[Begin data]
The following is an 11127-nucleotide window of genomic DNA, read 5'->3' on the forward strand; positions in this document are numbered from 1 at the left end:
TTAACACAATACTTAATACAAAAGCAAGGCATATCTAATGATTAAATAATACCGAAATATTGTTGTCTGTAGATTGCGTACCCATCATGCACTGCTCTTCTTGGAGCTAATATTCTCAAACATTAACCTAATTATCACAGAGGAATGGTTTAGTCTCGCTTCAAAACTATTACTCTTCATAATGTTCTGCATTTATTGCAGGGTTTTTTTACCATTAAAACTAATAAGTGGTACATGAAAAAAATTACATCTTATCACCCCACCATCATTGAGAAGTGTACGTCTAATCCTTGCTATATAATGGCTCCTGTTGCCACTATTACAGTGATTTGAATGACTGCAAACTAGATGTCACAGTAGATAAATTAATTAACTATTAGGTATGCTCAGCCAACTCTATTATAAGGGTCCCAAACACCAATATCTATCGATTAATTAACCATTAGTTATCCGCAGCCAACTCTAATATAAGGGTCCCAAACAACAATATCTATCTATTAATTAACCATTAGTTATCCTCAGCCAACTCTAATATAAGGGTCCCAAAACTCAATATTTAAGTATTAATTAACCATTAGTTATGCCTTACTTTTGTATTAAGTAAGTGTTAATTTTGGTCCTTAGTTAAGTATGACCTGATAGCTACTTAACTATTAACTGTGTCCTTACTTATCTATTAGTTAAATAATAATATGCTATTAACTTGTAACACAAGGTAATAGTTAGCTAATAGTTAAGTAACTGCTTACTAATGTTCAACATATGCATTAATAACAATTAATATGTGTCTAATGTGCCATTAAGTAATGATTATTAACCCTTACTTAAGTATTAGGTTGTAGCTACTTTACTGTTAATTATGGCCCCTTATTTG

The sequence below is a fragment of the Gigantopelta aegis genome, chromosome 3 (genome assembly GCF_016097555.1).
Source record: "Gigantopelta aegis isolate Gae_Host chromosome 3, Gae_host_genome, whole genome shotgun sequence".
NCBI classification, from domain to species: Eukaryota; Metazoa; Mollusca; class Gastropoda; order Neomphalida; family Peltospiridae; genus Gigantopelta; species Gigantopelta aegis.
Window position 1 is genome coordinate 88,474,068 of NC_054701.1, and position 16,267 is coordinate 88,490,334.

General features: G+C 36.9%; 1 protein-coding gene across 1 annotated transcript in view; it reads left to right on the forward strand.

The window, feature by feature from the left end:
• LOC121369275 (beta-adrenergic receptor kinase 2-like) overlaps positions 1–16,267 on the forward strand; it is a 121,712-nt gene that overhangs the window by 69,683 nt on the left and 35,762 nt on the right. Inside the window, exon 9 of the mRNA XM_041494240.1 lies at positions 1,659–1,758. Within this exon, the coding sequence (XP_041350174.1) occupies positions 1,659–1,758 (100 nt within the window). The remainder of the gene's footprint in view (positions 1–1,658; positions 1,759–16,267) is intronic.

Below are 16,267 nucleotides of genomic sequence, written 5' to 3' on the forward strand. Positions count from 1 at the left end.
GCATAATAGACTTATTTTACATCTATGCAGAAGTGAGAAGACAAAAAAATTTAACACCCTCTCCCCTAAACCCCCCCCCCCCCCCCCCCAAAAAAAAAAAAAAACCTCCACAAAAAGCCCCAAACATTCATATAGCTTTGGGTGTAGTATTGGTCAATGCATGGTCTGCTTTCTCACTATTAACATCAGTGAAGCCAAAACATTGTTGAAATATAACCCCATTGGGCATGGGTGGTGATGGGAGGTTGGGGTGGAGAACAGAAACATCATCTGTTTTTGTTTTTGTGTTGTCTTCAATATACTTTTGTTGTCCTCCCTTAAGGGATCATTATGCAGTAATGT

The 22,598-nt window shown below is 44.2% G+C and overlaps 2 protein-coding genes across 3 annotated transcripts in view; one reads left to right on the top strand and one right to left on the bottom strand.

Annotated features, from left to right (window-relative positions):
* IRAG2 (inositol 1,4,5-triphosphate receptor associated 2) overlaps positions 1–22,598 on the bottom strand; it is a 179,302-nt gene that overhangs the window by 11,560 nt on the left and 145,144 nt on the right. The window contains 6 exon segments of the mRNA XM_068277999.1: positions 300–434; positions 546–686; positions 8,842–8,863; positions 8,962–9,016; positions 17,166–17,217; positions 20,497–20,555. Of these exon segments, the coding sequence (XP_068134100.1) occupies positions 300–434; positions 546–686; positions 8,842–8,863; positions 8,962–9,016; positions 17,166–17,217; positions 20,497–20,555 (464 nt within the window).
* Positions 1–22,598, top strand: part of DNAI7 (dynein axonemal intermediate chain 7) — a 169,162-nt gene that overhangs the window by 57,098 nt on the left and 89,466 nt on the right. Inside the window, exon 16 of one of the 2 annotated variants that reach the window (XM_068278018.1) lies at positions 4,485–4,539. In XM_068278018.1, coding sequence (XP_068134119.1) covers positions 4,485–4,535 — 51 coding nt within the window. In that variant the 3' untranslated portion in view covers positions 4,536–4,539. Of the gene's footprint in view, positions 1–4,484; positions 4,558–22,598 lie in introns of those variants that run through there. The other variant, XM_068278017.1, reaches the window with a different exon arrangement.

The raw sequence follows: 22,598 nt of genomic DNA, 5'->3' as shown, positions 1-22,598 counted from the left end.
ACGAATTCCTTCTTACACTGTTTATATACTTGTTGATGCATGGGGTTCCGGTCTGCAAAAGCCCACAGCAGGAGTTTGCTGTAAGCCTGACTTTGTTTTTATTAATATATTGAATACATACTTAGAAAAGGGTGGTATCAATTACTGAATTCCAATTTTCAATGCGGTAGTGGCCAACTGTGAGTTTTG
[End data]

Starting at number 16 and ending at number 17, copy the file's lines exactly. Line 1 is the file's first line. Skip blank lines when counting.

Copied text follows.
The raw sequence follows: 22,598 nt of genomic DNA, 5'->3' as shown, positions 1-22,598 counted from the left end.
ACGAATTCCTTCTTACACTGTTTATATACTTGTTGATGCATGGGGTTCCGGTCTGCAAAAGCCCACAGCAGGAGTTTGCTGTAAGCCTGACTTTGTTTTTATTAATATATTGAATACATACTTAGAAAAGGGTGGTATCAATTACTGAATTCCAATTTTCAATGCGGTAGTGGCCAACTGTGAGTTTTG